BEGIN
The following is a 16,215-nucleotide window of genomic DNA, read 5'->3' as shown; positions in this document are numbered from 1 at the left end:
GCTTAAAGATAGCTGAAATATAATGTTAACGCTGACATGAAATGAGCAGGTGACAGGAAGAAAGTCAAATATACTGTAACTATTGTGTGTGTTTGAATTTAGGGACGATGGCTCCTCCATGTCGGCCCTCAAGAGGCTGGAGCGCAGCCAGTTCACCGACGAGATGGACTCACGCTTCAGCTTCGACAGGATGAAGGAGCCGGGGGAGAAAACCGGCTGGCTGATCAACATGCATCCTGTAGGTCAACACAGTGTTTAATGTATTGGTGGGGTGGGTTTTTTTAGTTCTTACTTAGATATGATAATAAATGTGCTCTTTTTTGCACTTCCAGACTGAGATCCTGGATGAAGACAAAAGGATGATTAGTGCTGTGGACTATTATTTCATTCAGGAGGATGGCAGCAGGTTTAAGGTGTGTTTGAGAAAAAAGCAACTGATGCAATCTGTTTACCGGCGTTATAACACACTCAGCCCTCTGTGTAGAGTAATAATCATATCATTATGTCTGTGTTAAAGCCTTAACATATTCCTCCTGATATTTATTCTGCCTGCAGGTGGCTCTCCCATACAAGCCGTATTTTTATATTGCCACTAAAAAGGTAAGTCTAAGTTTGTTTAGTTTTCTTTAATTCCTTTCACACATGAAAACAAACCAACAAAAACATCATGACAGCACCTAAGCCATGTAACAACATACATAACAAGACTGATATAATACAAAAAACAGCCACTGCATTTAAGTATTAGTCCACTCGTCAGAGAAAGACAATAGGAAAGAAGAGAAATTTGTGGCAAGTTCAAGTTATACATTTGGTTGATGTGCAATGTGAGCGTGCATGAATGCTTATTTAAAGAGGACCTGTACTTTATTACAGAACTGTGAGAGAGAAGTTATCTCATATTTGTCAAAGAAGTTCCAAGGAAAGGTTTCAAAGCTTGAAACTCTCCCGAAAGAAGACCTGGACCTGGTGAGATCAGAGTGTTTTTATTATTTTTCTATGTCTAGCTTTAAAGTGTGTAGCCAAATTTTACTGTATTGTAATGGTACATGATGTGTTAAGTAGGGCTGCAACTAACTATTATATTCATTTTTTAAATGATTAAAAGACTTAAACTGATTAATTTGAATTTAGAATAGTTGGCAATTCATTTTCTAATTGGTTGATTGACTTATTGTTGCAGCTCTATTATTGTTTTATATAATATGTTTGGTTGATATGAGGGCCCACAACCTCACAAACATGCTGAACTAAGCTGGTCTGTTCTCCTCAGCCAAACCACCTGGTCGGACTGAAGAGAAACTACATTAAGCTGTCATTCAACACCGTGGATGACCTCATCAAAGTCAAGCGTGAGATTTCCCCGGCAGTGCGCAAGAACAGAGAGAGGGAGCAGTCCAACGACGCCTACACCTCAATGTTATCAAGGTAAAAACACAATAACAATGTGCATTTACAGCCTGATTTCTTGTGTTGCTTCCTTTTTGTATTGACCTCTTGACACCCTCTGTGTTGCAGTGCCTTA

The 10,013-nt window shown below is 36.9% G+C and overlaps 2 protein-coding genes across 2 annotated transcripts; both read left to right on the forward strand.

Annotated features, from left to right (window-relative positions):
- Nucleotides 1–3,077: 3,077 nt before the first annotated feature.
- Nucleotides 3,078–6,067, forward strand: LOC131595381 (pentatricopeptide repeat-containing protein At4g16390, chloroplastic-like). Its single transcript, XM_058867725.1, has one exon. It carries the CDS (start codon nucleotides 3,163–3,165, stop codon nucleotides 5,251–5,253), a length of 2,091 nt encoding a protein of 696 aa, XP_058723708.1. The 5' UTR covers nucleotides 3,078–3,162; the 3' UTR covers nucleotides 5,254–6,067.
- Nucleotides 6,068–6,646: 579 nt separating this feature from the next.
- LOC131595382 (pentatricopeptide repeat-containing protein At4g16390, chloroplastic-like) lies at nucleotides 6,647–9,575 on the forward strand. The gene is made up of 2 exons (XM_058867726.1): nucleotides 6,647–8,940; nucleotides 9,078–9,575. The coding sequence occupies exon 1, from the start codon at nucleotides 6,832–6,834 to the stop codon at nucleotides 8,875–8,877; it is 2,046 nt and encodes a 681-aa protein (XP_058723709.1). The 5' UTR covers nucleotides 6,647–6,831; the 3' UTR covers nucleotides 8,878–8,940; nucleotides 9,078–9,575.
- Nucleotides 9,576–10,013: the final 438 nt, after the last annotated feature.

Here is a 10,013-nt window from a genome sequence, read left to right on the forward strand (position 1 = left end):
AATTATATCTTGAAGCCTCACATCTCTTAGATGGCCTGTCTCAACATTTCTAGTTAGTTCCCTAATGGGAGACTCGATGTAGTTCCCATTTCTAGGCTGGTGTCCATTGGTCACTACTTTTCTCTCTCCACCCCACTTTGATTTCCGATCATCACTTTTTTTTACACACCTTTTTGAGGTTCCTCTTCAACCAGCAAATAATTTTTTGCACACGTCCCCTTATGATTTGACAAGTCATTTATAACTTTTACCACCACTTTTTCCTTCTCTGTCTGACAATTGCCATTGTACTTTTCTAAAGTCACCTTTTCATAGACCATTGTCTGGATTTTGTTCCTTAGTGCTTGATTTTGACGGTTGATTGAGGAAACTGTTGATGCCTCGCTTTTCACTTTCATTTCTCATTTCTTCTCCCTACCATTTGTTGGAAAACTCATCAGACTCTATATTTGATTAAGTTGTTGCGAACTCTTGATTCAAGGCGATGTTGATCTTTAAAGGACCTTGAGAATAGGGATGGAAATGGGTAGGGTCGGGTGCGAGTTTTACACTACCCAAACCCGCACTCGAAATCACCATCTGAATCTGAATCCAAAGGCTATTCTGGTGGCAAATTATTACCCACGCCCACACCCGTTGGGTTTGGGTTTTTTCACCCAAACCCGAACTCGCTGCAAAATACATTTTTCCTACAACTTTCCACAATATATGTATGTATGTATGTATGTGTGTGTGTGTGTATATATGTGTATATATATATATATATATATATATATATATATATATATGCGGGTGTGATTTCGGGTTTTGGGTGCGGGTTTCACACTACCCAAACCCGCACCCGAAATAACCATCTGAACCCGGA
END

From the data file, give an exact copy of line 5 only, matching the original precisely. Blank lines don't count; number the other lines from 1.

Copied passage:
- Nucleotides 1–3,077: 3,077 nt before the first annotated feature.